Helen Mountfield, a leading QC specialising in democracy and human rights, posed the question in this way: “How can the Electoral Commission conceivably be an independent regulator of elections if it has to take policy direction from the government of the day?”

Former Conservative attorney general Dominic Grieve said such proposals for government supervision should have been stripped from the legislation. And Shami Chakrabarti, the Labour peer and former director of human rights organisation Liberty, was least impressed of all: “Britain is an old unbroken democracy because of respect for referees and the ‘rules of the game,’” she said, but with this legislation Boris Johnson is “closely emulating Trump.”

The Electoral Commission has 10 commissioners: one from each of the three largest political parties; another from the remaining parties; one from each of Scotland, Wales and Northern Ireland; and three more flexible appointments, of whom one is the chair. Their independence from government is usually a foregone conclusion.

But now, thanks to the Elections Act, not only will the government be at liberty to set the overarching direction of the Commission but, in the most extreme circumstances, the relevant secretary of state could direct it to avoid looking into anything inconvenient, and refuse to fund activities that he or she doesn’t like. Compliance with the strategy statement will be monitored by the Speaker’s Committee in parliament, which oversees the Commission’s work and counts government ministers and Tory MPs among its membership.

Governments have only one priority for the next election: to win it

There is little precedent for such measures among advanced democracies: “We have not been able to find another example where, on the face of the act, there is an opportunity for the government to ­issue [such] a statement… we’ve not found one anywhere,” said Pullinger of the strategy and policy document.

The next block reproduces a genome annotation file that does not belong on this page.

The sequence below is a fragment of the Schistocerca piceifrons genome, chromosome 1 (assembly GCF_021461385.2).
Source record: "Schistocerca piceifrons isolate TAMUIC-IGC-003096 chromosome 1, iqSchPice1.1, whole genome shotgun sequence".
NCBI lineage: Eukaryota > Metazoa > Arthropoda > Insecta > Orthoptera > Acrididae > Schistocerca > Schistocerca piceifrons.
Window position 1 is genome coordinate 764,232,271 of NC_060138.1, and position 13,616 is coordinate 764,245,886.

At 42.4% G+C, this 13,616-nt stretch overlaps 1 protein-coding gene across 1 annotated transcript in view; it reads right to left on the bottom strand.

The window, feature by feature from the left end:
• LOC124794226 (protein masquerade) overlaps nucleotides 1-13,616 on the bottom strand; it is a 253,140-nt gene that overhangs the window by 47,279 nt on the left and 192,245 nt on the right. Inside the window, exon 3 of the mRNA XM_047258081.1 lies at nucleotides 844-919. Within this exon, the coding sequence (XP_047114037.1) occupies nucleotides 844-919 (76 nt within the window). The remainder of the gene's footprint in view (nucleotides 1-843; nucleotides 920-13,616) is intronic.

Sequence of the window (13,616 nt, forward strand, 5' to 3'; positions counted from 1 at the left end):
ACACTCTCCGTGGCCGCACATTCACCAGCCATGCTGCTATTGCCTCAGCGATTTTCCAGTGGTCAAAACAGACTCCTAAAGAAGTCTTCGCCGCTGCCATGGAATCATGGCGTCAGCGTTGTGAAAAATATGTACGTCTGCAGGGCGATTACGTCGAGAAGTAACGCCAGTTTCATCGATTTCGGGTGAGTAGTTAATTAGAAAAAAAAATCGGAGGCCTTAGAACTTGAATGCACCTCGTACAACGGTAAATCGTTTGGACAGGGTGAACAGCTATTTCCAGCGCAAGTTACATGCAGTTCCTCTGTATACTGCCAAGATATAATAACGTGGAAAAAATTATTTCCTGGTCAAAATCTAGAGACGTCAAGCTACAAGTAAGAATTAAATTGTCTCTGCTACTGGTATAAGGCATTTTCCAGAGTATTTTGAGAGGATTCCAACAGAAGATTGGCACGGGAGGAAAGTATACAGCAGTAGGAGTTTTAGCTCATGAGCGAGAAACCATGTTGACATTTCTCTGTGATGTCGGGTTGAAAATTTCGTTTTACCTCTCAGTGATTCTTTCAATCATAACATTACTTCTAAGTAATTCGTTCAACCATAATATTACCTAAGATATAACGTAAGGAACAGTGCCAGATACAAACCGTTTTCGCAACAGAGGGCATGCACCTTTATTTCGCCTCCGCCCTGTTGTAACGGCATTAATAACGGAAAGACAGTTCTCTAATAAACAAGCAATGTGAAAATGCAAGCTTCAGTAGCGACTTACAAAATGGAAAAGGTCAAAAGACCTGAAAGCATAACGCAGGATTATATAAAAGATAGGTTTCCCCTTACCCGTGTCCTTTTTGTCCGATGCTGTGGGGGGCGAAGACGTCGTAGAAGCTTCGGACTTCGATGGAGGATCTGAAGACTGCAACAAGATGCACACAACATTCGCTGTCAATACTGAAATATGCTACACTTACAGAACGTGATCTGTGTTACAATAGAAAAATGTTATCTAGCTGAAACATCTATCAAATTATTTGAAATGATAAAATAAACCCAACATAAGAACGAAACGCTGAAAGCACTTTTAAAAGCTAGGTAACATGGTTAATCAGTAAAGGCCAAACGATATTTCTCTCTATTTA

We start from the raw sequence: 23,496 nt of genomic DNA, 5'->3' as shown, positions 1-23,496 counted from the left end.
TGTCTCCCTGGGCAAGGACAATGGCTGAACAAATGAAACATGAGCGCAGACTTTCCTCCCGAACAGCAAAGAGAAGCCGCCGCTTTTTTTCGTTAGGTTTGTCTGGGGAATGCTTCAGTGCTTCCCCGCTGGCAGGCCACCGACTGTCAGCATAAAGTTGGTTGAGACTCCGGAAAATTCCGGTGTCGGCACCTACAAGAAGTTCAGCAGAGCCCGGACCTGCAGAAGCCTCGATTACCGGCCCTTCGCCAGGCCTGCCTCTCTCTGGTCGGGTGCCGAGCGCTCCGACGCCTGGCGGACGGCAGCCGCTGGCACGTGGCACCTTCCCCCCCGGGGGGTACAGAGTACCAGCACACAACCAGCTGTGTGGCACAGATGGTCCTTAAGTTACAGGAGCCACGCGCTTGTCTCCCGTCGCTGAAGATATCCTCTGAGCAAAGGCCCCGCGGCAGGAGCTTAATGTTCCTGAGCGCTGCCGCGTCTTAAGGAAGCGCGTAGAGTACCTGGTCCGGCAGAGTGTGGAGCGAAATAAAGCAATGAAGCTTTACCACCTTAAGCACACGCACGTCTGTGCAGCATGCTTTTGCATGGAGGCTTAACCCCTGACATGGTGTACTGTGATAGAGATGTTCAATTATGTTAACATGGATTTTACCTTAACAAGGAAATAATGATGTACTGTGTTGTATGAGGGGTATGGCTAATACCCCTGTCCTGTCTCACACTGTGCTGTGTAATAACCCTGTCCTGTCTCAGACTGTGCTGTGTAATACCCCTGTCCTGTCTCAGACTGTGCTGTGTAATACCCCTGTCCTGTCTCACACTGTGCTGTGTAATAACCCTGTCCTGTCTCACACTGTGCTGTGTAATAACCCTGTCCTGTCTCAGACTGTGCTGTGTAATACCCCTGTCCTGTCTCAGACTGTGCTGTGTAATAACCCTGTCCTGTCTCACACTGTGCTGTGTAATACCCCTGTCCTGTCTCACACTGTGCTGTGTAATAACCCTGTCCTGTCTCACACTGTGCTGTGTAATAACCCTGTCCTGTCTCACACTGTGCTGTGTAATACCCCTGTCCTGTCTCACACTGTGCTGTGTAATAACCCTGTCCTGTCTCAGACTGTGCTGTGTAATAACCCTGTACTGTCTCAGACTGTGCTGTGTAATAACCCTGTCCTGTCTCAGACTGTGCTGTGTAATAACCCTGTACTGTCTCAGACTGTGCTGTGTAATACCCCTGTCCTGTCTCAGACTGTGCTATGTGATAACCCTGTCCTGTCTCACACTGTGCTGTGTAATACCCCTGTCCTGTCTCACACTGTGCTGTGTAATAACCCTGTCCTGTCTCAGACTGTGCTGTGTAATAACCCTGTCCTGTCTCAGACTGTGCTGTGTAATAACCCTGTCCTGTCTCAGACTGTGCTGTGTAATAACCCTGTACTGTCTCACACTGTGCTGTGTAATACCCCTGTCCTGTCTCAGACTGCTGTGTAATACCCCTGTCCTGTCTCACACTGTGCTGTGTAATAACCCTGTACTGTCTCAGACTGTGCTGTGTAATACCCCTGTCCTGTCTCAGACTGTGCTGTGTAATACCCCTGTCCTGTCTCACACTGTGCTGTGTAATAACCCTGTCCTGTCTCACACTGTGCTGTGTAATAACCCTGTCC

Igor Judge, former lord chief justice of England and Wales, led the fight against the legislation in the House of Lords. He told me that if the Electoral Commission is still independent, then it “seems to me to be really rather an unusual form of independence.” Assurances from the government are only worth so much. As Judge told the Lords: “Self-evidently, the Commission cannot say, ‘Aha, here’s the statement, yippee,’ and chuck it out the window or put it in the bin. It will influence the decision; that is the point of it and exactly its purpose.”

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“The truth of the matter is that over the years the Electoral Commission will become more and more dependent on what the secretary of state’s statement asserts,” as Judge put it on another occasion. If similar rules were applied to the judiciary—if their approach was dictated to them by the government—there would be uproar. Yet the Electoral Commission, a quasi-judicial body, has been subjected to precisely this treatment.

All this is hard to reconcile with the founding principles of the Commission, articulated in the 1998 report from the Committee on Standards in Public Life: “An Election Commission in a democracy like ours could not function properly, or indeed at all, unless it were scrupulously impartial and believed to be so by everyone seriously involved and by the public at large.”

Yet the strategy statement is not the only change contained in the act. In addition to the introduction of voter ID, the Commission has been robbed of the power to bring criminal prosecutions. This power would have enabled it to work independently from the police to prosecute serious electoral fraud: now the police, overstretched and with limited specialist expertise, have sole capability. This is accompanied by tweaks to campaign finance rules and the membership of the Speaker’s Committee (both largely technical), and changes to overseas voting.

How suspicious should we be of the motivations behind the reforms?

The Electoral Commission issues penalties across the political spectrum: a glance at its list of cases quickly reveals fines for a spread of different parties, the Stronger in Europe campaign (for ­reporting payments in the aggregate rather than individually), and a £16,700 fine for the Corbynite Momentum group (for an inaccurate 2017 general election spending return and failure to properly report donations). But a sequence of decisions has radicalised a group of right-wing critics, who see in the findings of the Electoral Commission an intolerable bias.